The Power of the Word

Frequently we become so pragmatic we fail to be effective. A number of years ago the editor of the Dallas Morning News pointed out to the sports writers that “Bill” was not a suitable substitute for “William,” and “Charlie” was not a suitable substitute for “Charles.” Taking him literally, one of the sports writers, in the heyday of Doak Walker of Southern Methodist University, wrote about an important game. In his story he pointed out that in the third quarter Doak Walker had left the game with a “Charles horse.” I think you’ll agree that the story lost some meaning with the use of the word “Charles.”

Perhaps the ultimate absurdity occurred in an article in a national publication when the writer put the computer to Lincoln’s “Gettysburg Address.” Incidentally, that Address contains 362 words and 302 of them are one-syllable. Simple and direct but powerful and effective.

The computer, however, made some recommendations as to how the speech really should have been given. For example, instead of saying “Four score and seven years,” the computer deemed that approach too wordy and suggested it should have been “Eighty-seven years ago.” The efficiency in the reduction is obvious, but the loss of effectiveness, power, drama and passion is even more obvious. When Lincoln said, “We are met in a great Civil War,” the computer questioned whether the word “great” was justified. This, despite the fact that more blood was shed and more lives lost in the Civil War than all the other wars in our nation’s history combined. The computer stated that the sentences were too long and criticized the statement, “We could never forget what happened at Gettysburg” as being negative. I think you’ll agree that eloquence and drama, combined with passion, logic and common sense, are far more effective in inspiring people to do great things than technical correctness. Think about it. Use your words carefully, knowing their power. You’ll be a greater contributor to mankind and I’ll SEE YOU AT THE TOP!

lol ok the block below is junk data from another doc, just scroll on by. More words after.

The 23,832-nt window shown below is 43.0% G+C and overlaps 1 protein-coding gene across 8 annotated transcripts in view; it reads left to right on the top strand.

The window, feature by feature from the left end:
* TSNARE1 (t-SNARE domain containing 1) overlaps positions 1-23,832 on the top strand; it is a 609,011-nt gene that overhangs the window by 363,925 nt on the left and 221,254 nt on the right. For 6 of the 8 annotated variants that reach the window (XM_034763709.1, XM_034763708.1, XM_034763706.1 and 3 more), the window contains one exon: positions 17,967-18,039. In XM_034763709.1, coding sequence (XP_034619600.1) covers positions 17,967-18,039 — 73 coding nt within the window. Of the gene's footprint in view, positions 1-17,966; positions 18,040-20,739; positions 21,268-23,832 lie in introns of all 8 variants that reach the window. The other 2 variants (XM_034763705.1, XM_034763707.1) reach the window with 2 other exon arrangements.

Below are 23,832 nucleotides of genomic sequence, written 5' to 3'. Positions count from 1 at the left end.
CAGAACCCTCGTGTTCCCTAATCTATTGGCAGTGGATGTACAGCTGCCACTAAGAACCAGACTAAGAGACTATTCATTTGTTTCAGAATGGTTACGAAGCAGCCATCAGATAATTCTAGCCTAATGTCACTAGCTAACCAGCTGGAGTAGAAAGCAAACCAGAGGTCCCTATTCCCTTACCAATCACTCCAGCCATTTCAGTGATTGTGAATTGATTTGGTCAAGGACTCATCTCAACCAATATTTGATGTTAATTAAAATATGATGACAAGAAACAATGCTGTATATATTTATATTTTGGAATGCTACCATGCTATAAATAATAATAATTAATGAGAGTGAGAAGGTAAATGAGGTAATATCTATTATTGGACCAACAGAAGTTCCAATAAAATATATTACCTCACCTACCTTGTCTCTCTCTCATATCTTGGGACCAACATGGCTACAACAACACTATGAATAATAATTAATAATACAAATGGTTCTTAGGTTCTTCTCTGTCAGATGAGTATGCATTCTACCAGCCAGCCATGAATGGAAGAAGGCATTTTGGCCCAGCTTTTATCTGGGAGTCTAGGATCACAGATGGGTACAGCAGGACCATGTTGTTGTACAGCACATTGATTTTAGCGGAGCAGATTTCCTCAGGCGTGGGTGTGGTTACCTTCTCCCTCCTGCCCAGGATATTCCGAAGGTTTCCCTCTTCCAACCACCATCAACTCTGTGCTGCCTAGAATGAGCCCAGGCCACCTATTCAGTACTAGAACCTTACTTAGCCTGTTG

Author:.

A talented author and speaker, Zig Ziglar has an appeal that transcends barriers of age, culture, and occupation. Since 1970, he has traveled over five million miles across the world delivering powerful life improvement messages, cultivating the energy of change. Since 1970, an extensive array of Ziglar audio, video, books, and training manuals have been utilized by small businesses, Fortune 500 companies, U.S. Government agencies, churches, school districts, prisons, and non-profit associations...

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